Both stocks and bonds have been on a tremendous run over the last three years. After such a stretch of strong performance, a period of more modest returns would not be unexpected or unhealthy for the markets. It could, however, challenge many investors who have grown accustomed to double-digit returns from their traditional 60% equity/40% bond balanced or moderate growth portfolios.
Financial professionals understand the scope of these challenges, in an investing climate where the risks from inflation, interest rates, high valuations and market volatility are increasing. A recent survey by ETF Trends, conducted on behalf of Nationwide Financial, found that nearly nine out 10 financial professionals are at least somewhat concerned about achieving their clients’ income needs over the next three years. More than one-quarter of those surveyed said they were “very concerned” about these income goals.
With the prospect of more modest returns for stocks and bonds, financial professionals are seeking opportunities in other asset classes to help clients meet their income goals. According to the ETF Trends survey, nearly eight in 10 financial professionals are comfortable with using non-traditional income strategies for their clients. About half (46%) currently use non-traditional income strategies with clients. Another 35% would consider doing so.
Change in the Weather
Last month, I wrote about the about the shift in the weather for equities, as the many tailwinds that lifted the stock market to record levels are changing to headwinds. Stocks have demonstrated impressive resilience over the last three years, with the S&P 500® Index averaging an annualized return of 25% since the end of 2018, thanks to solid corporate earnings growth and expanding valuations. Earnings growth over this time averaged around 8% per year, so the remainder of the S&P 500® Index’s return can be explained by multiple expansion, primarily from the high-flying tech stocks that comprise the largest stocks in the Index.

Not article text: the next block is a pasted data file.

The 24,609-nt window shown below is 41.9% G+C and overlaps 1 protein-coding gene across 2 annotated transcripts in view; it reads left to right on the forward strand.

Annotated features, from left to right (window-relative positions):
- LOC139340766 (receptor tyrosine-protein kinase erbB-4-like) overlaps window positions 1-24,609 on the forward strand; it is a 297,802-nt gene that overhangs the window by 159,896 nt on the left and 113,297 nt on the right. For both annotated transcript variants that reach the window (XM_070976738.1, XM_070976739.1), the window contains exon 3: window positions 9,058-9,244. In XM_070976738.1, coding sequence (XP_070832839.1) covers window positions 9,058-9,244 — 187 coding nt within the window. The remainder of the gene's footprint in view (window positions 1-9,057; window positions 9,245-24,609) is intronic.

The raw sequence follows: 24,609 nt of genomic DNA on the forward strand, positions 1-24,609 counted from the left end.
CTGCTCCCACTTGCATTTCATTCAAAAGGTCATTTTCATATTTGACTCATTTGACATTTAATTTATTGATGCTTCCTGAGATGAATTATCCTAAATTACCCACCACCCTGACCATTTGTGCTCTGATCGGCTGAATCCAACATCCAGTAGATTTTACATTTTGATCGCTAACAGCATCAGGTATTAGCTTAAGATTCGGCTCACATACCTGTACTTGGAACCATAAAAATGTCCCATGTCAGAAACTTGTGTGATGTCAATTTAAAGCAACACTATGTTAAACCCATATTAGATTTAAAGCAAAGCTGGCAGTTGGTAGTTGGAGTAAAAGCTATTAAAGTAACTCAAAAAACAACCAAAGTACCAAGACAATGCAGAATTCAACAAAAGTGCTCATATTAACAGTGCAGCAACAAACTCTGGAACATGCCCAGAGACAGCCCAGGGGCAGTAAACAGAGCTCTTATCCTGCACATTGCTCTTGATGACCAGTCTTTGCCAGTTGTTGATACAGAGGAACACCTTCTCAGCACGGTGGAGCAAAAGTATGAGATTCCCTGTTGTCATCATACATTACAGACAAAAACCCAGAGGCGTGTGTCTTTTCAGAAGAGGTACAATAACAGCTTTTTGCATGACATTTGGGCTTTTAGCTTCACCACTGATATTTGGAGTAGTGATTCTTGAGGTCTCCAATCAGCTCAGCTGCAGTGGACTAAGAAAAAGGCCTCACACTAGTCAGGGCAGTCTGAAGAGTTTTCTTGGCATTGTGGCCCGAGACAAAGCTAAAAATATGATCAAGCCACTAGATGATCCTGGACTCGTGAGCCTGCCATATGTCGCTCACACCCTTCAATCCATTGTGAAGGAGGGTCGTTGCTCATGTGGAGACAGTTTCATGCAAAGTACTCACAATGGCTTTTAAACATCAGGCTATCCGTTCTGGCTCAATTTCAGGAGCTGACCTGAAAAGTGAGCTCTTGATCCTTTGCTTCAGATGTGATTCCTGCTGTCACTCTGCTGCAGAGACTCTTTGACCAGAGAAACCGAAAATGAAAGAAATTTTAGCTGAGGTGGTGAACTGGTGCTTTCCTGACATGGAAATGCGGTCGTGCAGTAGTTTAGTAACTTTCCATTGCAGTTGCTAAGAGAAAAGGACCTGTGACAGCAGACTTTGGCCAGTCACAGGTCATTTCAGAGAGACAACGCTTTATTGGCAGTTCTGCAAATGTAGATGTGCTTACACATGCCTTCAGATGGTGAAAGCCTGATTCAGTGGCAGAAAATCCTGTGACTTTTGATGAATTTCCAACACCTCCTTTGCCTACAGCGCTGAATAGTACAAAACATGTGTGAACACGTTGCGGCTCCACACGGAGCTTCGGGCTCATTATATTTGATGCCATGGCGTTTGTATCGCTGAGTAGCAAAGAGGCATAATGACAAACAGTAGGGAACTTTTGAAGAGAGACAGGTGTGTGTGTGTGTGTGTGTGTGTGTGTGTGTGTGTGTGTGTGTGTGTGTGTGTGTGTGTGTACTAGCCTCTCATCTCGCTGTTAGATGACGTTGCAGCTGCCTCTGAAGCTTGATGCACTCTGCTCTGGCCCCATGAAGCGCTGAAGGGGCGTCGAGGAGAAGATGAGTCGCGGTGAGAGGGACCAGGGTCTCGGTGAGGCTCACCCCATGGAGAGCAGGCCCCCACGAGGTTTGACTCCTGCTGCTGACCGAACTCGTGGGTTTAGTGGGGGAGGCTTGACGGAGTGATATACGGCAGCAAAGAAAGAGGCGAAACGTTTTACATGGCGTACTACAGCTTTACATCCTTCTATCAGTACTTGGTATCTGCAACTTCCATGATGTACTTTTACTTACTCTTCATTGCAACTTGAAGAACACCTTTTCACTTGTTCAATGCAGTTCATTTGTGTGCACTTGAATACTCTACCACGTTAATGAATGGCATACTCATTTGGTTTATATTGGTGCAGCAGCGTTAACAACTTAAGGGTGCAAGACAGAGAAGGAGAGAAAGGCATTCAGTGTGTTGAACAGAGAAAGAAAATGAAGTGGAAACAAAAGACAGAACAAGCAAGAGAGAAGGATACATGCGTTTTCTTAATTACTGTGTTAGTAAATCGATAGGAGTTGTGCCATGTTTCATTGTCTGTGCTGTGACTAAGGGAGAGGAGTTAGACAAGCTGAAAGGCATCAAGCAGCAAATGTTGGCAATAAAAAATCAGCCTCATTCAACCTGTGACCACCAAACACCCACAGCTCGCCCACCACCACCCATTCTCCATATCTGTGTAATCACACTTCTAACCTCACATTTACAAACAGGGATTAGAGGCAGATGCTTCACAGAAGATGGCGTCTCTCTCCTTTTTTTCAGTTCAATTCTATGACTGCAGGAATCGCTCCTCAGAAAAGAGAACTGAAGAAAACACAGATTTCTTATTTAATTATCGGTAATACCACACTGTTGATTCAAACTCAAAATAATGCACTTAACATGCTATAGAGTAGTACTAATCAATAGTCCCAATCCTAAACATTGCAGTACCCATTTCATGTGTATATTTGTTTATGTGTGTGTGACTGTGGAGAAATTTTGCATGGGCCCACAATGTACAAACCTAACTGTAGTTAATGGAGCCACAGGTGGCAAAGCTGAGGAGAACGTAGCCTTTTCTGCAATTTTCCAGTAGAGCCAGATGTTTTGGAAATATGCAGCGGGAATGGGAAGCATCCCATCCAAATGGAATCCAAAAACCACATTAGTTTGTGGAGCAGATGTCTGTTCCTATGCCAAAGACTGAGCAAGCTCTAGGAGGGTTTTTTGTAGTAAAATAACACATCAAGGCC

As of this writing, the S&P 500 Index trades at a price/earnings multiple of 21.4-times estimated forward earnings for the next 12 months (NTM). For comparison, over the last 25 years the NTM price/earnings multiple has averaged 16.3-times forward earnings. P/E valuations at these present levels have not been common; it’s only occurred 15% of the time since the 1990s, mainly during in the dot-com bubble days of the late 1990s and the pre-pandemic days of 2020.
Some explanations for the current lofty valuations are reasonable; interest rates are low, earnings revisions have been strong and the performance of the tech heavyweights have had an outsized influence on the Index as a whole. But more recently, earnings revisions have slowed from the rapid pace of recent quarters. Moreover, a potential increase in the corporate tax rate, if enacted as part of the next federal spending bill, is estimated to knock around 2 percentage-points off of future earnings growth.
If earnings slow down over the next three years (admittedly, a big “if”) and the valuations contract from their high level (which we consider a good possibility), then average returns for the S&P 500 are likely to drop into the single digits. That’s not terrible in the long-term view, but also it’s not what many investors have come to expect in recent years from the equity holdings in their 60/40 portfolios.